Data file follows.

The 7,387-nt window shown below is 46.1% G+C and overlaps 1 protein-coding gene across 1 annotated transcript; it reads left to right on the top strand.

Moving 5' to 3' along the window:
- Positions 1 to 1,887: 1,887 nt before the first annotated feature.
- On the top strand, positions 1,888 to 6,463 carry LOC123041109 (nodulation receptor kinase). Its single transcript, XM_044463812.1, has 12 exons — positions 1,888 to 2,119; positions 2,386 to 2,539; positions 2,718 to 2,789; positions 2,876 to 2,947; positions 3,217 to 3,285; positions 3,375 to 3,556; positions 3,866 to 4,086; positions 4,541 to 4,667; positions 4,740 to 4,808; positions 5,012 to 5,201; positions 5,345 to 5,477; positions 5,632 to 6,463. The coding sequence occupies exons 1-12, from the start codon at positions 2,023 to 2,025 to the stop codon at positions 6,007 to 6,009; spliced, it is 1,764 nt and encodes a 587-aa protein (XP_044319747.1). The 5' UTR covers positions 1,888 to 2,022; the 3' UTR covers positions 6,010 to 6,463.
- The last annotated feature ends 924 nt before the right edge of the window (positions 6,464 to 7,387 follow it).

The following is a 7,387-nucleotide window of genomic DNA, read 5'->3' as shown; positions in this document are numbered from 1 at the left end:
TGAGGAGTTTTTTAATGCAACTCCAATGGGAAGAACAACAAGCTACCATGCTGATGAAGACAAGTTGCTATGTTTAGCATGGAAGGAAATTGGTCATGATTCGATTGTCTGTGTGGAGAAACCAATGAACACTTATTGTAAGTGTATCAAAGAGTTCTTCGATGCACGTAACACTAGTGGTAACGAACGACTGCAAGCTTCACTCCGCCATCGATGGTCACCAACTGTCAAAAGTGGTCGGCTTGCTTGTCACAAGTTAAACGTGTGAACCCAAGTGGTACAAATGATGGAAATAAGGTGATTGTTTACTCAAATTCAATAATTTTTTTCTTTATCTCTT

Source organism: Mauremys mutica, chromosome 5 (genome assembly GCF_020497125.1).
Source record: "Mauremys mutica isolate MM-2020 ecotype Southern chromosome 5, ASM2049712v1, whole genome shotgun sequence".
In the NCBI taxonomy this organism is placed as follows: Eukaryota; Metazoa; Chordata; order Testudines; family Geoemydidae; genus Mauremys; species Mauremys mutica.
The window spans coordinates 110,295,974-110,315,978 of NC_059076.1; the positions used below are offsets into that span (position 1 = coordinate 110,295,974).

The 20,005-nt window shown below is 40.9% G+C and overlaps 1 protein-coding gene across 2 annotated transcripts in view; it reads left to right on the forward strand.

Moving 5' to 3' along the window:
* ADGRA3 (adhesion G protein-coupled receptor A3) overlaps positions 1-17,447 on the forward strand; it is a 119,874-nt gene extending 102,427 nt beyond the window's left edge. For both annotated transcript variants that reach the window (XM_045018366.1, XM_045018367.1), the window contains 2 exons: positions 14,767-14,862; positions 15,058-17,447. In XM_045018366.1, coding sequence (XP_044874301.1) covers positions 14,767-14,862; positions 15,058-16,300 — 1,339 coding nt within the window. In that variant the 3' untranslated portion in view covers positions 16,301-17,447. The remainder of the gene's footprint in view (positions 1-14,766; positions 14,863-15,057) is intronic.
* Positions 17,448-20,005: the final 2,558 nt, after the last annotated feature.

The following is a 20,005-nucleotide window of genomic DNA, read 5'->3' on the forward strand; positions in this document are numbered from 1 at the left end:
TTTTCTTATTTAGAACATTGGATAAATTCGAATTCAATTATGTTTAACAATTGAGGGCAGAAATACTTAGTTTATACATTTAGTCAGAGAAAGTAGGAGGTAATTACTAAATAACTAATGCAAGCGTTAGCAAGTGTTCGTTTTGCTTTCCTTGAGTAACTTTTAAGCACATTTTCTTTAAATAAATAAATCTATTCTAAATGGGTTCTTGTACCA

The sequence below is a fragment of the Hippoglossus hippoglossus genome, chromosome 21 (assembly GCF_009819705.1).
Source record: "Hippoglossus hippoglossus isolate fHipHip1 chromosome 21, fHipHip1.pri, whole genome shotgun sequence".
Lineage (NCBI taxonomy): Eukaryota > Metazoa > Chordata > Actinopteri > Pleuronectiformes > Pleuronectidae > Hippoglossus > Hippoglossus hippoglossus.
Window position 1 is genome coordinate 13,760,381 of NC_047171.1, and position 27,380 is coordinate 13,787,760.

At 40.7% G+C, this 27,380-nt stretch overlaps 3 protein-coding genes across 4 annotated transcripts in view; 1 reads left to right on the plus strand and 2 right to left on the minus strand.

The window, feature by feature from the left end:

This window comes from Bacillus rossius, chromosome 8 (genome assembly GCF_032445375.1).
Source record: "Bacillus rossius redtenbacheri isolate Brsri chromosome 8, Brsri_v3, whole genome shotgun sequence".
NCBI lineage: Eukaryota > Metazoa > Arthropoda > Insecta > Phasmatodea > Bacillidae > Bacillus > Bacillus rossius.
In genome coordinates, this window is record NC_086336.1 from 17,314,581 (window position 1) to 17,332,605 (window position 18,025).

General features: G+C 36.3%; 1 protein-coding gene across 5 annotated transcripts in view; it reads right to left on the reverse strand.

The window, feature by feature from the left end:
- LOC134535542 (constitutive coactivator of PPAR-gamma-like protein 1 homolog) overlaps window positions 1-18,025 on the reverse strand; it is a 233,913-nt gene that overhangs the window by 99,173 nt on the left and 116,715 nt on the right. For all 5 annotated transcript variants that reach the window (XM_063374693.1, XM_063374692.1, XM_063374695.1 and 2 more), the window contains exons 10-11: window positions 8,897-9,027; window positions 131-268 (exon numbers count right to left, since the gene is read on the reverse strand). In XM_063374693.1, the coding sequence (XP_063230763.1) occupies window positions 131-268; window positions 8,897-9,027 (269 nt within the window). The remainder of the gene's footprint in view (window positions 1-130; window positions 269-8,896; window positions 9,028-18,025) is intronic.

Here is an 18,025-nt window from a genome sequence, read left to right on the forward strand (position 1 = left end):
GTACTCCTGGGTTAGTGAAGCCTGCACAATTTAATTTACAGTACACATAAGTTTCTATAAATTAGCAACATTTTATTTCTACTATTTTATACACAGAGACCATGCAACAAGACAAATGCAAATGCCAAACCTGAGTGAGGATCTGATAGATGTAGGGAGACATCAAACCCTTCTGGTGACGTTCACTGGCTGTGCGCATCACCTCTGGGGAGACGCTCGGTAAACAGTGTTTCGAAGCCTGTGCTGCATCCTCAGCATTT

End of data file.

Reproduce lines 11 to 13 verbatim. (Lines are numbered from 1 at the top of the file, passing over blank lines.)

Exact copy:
The window spans coordinates 110,295,974-110,315,978 of NC_059076.1; the positions used below are offsets into that span (position 1 = coordinate 110,295,974).

The 20,005-nt window shown below is 40.9% G+C and overlaps 1 protein-coding gene across 2 annotated transcripts in view; it reads left to right on the forward strand.

Moving 5' to 3' along the window: